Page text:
Clearly any accurate modeling of the origin of comets from orbital mechanics needs to look at gravitational effects from larger bodies in the inner solar system (for a great example of this issue, see NASA re: "sling-shotting"), and what it means about trajectories. Voyager 1 proves that this is non-trivial in the extreme. I suspect that such models could not possibly take these events into account. The origin of many comets remains a mystery until unequivocal proof is established. That is not currently the case.

    Incidentally, Halley's comet is fairly well established. Remarkably, it is believed to have been in a much larger orbit, and then because of inner gravitational forces, its orbit was greatly modified and now reaches out to around the orbit of Pluto. Modeling the origin of comets is clearly not an easy task. And every comet will be different, potentially to some degree(s), and in more ways than one.

    There are good reasons I don't want to hear about orbital mechanics and comet modeling, zclayton. If you have anything brief to add that punches any holes in my commentary, I would be happy to entertain them. Try not to drag too many details about comet orbits in. After reading about Halley's Comet recently, I just don't see mechanics as an issue to debate. My apologies for having been there, done that too many times. You caught me on a bad day.

    Now out-gassing of various things are of great interest to me after the 2I/Borisov data. That showed a big spike in CO emissions. If you have knowledge of this for various comets, that would be something I know little of and could indicate where they formed in the early stages, depending on emissions. But there are also other factors in out-gassing content you might know if you have studied it.


    * https://voyager.jpl.nasa.gov/mission/interstellar-mission/
    Reply
  • Rick Deckard
    What you described regarding Voyager is orbital mechanics. So, what’s the issue here, or you perhaps think that only trajectories of planets abide that law? Slingshot effect is the result of smart application of orbital mechanics law. Consequently, comets also abide that law. And yes, they interact with other celestial objects and most particularly with sun who rules entire system.
    dfjchem721 said:
    Just to add to my last post:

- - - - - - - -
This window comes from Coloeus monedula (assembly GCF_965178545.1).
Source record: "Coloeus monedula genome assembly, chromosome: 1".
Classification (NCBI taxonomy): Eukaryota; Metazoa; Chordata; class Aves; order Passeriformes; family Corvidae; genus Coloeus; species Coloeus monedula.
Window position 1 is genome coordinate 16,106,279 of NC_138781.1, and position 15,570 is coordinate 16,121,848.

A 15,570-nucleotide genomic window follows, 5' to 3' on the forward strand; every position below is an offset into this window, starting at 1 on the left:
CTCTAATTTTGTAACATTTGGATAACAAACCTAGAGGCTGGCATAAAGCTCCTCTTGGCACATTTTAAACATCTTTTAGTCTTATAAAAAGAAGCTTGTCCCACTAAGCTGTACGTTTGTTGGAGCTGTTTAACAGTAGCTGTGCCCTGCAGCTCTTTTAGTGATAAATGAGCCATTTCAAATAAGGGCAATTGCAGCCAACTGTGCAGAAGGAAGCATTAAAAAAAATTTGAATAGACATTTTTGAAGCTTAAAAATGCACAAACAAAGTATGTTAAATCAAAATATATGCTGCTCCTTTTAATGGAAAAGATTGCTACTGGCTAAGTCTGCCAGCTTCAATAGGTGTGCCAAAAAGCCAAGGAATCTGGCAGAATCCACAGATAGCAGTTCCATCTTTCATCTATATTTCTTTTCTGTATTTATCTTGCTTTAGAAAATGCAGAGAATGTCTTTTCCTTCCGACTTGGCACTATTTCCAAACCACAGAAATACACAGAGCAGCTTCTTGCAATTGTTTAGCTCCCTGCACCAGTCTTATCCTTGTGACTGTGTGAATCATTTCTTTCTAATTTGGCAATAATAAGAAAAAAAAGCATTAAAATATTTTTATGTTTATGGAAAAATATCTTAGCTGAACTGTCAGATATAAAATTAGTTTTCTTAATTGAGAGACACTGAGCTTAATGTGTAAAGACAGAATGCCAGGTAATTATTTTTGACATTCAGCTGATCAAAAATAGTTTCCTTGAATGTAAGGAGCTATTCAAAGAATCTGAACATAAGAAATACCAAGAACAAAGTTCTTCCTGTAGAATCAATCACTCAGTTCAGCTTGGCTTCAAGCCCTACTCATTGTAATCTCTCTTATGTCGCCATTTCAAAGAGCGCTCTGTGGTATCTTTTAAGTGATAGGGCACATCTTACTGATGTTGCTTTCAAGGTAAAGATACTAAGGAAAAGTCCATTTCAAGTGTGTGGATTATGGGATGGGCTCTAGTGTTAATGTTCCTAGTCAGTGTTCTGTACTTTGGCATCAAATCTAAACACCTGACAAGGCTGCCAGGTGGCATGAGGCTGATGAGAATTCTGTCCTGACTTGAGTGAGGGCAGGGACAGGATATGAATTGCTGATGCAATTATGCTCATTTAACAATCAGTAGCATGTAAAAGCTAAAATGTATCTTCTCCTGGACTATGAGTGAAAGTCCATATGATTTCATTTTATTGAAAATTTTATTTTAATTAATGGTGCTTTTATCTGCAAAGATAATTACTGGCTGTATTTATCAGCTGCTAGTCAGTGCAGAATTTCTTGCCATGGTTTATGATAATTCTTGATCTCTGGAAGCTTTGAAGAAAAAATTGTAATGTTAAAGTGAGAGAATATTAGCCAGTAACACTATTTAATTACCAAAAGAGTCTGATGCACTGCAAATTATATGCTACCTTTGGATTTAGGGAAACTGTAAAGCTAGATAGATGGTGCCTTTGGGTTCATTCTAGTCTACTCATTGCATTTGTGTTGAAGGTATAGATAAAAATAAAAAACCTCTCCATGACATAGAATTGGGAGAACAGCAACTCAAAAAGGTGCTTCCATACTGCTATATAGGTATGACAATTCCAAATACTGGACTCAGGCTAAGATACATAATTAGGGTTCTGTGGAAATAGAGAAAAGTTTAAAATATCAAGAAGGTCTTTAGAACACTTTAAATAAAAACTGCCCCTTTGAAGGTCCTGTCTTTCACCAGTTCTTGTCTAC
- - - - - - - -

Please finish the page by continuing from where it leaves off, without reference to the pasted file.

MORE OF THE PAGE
Voyager I's trajectory was directed (gravity-assisted) off the ecliptic by ca. 35 degrees to the north during its designed close encounter with Saturn* (NASA - right, what do they know?). If it were to return covered in ice, it surely would not have an orbit along the ecliptic, and some would consider it an icy comet from some distant cloud of comets which must have persisted for billions of years. How else could it have such an orbit?

    It should not be difficult to appreciate that the gravitational impact of inner solar system objects could dramatically alter a comet's orbital motion, suggesting it came from any direction in the sky. Even more so when you consider this activity has been happening every time it enters the solar system - for many comets, hundreds of times or more. Indeed, it would be very surprising if its orbit remained unchanged after a few passes, to say nothing of so many it could have made.

    Clearly any accurate modeling of the origin of comets from orbital mechanics needs to look at gravitational effects from larger bodies in the inner solar system (for a great example of this issue, see NASA re: "sling-shotting"), and what it means about trajectories. Voyager 1 proves that this is non-trivial in the extreme. I suspect that such models could not possibly take these events into account. The origin of many comets remains a mystery until unequivocal proof is established. That is not currently the case.

    Incidentally, Halley's comet is fairly well established. Remarkably, it is believed to have been in a much larger orbit, and then because of inner gravitational forces, its orbit was greatly modified and now reaches out to around the orbit of Pluto. Modeling the origin of comets is clearly not an easy task. And every comet will be different, potentially to some degree(s), and in more ways than one.

    There are good reasons I don't want to hear about orbital mechanics and comet modeling, zclayton. If you have anything brief to add that punches any holes in my commentary, I would be happy to entertain them. Try not to drag too many details about comet orbits in. After reading about Halley's Comet recently, I just don't see mechanics as an issue to debate. My apologies for having been there, done that too many times. You caught me on a bad day.

    Now out-gassing of various things are of great interest to me after the 2I/Borisov data. That showed a big spike in CO emissions. If you have knowledge of this for various comets, that would be something I know little of and could indicate where they formed in the early stages, depending on emissions. But there are also other factors in out-gassing content you might know if you have studied it.


    * https://voyager.jpl.nasa.gov/mission/interstellar-mission/
    Reply
  • dfjchem721
    Haley's comet says it all.

    Presumed to have arisen from some distant source, now in ca. 76 year orbit due to gravitational interactions after multiple passes through solar system. The reverse process can clearly result in long period comets arising from a local source.

    Orbital mechanics are good for short term predictions but simply cannot tell a comet's origin. Many Haley's type comets have inclinations extending from zero to more than 90 degrees. And that just for Haley's class of comets.

    No one with knowledge of the effects of time and gravitational interactions on such objects would rationally offer a validated means by which to predict origins.

    If orbital mechanics is all you have, we are done.
    Reply